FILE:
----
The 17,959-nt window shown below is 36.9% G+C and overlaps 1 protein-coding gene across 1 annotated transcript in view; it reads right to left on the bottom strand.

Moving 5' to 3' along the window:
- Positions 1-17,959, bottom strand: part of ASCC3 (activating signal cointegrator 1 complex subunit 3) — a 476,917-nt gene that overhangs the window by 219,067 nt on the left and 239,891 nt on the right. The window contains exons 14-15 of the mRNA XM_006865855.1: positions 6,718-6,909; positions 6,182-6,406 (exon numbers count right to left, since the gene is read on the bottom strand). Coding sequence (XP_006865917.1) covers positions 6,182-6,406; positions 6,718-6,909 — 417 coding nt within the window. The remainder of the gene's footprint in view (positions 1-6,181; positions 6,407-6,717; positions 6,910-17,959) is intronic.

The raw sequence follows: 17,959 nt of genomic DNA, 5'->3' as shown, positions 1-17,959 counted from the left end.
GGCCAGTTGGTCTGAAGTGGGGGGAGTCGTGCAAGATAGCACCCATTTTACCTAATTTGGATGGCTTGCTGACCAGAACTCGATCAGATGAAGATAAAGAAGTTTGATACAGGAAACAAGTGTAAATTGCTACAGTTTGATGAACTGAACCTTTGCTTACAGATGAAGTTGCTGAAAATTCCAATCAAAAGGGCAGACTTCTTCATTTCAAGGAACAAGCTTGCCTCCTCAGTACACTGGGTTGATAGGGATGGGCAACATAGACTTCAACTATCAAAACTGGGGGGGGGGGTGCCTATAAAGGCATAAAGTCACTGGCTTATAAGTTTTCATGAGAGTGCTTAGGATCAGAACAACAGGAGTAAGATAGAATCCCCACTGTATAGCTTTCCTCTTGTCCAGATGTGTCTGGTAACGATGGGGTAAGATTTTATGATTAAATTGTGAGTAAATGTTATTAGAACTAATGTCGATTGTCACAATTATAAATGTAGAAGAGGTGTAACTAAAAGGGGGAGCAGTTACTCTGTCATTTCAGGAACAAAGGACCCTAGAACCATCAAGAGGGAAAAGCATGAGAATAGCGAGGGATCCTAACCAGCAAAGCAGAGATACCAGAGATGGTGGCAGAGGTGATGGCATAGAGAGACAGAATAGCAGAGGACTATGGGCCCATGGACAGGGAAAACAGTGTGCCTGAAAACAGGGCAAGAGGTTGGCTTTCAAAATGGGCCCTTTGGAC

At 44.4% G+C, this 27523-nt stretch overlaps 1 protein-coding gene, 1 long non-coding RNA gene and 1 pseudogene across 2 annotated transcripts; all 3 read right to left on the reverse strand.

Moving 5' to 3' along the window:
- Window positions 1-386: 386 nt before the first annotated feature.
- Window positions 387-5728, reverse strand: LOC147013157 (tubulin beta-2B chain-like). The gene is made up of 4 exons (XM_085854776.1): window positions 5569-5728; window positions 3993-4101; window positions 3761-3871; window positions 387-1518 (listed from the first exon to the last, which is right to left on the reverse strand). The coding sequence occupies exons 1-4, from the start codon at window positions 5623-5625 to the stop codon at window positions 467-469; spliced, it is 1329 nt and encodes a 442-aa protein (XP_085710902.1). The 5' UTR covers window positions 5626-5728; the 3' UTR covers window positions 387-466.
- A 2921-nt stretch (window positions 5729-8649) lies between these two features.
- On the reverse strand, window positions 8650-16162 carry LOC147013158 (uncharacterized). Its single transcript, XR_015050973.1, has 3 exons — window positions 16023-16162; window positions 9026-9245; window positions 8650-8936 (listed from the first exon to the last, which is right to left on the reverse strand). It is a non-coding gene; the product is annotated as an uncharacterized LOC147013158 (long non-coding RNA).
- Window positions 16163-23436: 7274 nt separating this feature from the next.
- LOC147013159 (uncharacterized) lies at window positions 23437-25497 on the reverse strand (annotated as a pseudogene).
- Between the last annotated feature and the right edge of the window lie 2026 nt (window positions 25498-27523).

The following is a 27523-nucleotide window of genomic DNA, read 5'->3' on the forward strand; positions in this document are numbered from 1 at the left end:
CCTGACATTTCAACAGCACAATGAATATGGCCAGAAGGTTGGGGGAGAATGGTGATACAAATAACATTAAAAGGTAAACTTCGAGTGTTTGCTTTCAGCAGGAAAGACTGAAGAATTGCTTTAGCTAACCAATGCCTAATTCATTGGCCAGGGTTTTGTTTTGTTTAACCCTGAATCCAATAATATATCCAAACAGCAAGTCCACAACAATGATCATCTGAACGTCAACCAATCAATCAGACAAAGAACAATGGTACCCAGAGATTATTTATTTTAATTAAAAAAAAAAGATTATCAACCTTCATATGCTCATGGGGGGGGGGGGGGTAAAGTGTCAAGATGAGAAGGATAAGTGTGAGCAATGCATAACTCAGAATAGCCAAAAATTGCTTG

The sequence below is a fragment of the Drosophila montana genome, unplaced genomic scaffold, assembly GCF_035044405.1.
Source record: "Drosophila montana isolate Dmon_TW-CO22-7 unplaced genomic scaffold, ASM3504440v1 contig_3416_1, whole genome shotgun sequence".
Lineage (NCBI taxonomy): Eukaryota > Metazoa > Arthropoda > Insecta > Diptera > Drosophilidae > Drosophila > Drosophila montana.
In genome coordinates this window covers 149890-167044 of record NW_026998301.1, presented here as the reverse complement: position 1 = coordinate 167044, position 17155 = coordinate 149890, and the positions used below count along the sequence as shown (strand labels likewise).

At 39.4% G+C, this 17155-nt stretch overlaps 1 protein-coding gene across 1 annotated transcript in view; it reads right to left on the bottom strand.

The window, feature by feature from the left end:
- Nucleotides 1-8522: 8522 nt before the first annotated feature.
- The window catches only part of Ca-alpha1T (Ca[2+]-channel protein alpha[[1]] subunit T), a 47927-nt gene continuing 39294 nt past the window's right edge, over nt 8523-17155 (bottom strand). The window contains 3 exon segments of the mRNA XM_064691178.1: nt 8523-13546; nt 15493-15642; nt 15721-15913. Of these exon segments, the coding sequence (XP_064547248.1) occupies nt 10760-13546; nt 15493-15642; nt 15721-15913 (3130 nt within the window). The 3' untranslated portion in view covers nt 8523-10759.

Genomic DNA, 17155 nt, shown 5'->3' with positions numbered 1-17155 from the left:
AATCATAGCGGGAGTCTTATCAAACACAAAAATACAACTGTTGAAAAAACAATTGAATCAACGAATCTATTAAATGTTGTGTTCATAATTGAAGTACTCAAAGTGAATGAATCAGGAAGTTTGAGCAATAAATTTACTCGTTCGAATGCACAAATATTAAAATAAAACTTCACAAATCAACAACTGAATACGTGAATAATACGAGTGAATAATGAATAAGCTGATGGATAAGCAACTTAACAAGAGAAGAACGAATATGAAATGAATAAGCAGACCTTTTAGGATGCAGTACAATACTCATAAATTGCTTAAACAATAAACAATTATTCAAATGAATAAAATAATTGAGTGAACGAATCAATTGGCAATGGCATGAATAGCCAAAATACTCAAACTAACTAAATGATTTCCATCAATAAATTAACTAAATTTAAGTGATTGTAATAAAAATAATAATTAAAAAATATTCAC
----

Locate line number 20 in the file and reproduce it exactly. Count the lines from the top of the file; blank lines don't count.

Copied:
In genome coordinates this window covers 149890-167044 of record NW_026998301.1, presented here as the reverse complement: position 1 = coordinate 167044, position 17155 = coordinate 149890, and the positions used below count along the sequence as shown (strand labels likewise).